Saleem Ali Banihani has completed his PhD in Clinical Bioanalytical Chemistry from Cleveland Clinic-Cleveland State University joint program. He is currently the Vice Dean of the Faculty of Applied Medical Sciences at Jordan University of Science and Technology, one of the top Universities in the middle east. He has published more than 17 articles in reputed journals in the fields of clinical nutrition and andrology.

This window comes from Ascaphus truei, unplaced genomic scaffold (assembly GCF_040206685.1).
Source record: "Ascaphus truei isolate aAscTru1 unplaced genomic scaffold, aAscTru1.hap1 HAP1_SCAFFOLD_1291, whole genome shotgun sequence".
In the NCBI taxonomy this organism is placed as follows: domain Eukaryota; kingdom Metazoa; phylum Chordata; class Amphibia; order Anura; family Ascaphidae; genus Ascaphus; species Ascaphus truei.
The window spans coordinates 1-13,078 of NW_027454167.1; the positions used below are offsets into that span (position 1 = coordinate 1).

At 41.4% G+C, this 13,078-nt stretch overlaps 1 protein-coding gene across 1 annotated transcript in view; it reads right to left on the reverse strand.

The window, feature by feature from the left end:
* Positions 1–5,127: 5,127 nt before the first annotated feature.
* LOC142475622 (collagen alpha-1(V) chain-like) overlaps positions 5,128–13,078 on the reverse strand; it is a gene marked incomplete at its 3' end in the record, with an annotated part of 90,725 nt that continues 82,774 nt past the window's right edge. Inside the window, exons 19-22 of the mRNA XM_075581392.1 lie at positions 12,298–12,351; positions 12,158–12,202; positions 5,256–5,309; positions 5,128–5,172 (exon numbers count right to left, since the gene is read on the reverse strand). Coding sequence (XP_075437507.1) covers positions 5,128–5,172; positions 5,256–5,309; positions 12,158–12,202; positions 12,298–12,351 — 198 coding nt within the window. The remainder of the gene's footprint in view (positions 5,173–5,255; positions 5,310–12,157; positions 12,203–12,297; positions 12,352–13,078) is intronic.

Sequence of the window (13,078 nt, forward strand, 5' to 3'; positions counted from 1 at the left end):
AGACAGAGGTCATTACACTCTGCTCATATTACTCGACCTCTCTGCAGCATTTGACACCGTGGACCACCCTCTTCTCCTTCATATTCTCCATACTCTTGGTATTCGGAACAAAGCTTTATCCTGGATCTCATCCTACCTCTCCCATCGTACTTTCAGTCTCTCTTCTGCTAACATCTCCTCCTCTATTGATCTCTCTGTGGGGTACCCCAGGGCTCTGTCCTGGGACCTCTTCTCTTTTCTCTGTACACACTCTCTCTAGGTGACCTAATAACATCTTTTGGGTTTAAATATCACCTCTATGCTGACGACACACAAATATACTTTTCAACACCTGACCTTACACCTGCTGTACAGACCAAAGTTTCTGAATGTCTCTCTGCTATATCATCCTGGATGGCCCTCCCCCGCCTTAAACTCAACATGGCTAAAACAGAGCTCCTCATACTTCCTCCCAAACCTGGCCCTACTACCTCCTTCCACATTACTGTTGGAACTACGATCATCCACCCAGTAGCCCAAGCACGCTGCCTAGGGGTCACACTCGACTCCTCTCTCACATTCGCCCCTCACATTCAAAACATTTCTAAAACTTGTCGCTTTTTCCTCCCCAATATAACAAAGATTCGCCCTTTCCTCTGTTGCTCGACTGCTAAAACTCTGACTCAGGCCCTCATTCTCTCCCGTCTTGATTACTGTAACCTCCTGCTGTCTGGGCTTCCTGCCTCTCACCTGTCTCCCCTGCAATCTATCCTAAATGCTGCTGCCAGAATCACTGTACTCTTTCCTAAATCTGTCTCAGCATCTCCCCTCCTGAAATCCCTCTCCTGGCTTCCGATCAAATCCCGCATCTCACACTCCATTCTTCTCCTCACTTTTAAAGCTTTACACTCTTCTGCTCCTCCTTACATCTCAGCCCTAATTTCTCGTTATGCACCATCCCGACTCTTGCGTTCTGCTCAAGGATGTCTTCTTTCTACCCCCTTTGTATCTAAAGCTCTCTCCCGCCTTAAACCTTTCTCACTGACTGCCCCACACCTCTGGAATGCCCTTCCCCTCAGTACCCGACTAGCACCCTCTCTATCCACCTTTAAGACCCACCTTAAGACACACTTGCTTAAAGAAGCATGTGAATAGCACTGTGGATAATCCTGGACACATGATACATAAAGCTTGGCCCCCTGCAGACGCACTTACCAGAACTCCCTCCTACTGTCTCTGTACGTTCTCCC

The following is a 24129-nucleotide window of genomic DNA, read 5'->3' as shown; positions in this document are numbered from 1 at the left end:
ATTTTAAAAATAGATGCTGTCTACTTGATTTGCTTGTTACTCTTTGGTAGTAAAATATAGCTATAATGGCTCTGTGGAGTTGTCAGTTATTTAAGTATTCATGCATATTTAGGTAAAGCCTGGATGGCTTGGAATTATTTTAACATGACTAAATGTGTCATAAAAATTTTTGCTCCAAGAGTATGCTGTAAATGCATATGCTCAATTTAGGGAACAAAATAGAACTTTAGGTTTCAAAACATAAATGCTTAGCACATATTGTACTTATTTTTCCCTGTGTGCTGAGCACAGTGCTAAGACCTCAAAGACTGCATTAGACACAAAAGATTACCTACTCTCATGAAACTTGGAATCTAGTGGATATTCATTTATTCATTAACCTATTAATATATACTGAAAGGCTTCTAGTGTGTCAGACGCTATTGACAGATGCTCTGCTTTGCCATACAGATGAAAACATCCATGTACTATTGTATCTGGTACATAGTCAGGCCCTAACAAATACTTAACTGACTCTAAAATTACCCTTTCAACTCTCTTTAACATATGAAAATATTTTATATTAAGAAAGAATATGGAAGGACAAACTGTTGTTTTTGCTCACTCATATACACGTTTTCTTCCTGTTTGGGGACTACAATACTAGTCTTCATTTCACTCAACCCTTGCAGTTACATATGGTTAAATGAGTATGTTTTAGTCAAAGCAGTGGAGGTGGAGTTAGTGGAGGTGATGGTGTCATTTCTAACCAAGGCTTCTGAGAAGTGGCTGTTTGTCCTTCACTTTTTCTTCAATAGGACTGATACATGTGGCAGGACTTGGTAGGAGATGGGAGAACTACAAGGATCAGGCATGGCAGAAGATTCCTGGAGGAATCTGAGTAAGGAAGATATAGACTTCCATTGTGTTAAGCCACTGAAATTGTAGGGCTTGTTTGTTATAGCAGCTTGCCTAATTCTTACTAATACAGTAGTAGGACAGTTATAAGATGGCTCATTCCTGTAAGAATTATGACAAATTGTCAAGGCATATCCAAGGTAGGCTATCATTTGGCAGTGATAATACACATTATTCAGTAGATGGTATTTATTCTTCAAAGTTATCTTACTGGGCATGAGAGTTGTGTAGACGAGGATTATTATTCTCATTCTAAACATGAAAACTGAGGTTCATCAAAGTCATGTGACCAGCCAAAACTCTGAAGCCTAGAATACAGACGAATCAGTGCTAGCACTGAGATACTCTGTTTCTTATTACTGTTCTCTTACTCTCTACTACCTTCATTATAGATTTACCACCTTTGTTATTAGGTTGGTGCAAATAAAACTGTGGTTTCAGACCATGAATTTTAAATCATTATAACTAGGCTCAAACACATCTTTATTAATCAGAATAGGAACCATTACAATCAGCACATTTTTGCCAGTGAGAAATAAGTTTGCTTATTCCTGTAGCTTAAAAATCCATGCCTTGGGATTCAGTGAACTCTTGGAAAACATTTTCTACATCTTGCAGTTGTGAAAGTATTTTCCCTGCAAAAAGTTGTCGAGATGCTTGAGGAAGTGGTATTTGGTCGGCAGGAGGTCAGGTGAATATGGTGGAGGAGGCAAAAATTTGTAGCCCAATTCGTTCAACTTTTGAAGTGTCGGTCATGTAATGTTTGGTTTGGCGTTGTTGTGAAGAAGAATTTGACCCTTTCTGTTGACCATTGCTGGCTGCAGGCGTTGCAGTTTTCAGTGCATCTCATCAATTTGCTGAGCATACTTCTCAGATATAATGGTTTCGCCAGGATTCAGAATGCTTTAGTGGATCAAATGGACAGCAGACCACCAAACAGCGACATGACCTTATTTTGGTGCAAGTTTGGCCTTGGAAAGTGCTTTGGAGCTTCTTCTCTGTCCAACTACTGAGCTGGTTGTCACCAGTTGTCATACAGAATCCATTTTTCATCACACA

Various reports have linked pomegranate (Punica granatum Linn) with diabetes prevention and treatment. However, before pomegranate or any of its fractions can be medically recommended for the management of diabetes, extensive clinical studies are still desired. This study measured the direct effect of fresh pomegranate juice on the level of fasting serum glucose, insulin, and melatonin in subjects with impaired fasting glucose (IFG). Blood samples from 28 participants with impaired fasting glucose were collected after at least 10 hrs fasting, then after 1 and 3 hours from the pomegranate juice administration at 1.5 mL per kg of the body weight. Serum glucose was measured by standard methods using the BS-200 Chemistry Analyzer, while a commercially available immunoassay kits were used to measure human insulin and melatonin. The results from this study observed lower fasting serum glucose levels as well as lower insulin resistance (P<0.05) among the IFG participants after 3 hours of pomegranate juice administration. This hypoglycemic response to pomegranate juice was not affected by the patient's gender and was found to decrease with age. On the other hand, pomegranate juice, after 1 hour of its consumption, was found to decrease the level of serum melatonin, while it increased the level of serum insulin among the tested population. These results offer some encouragement regarding the consumption of pomegranate juice by subjects with IFG.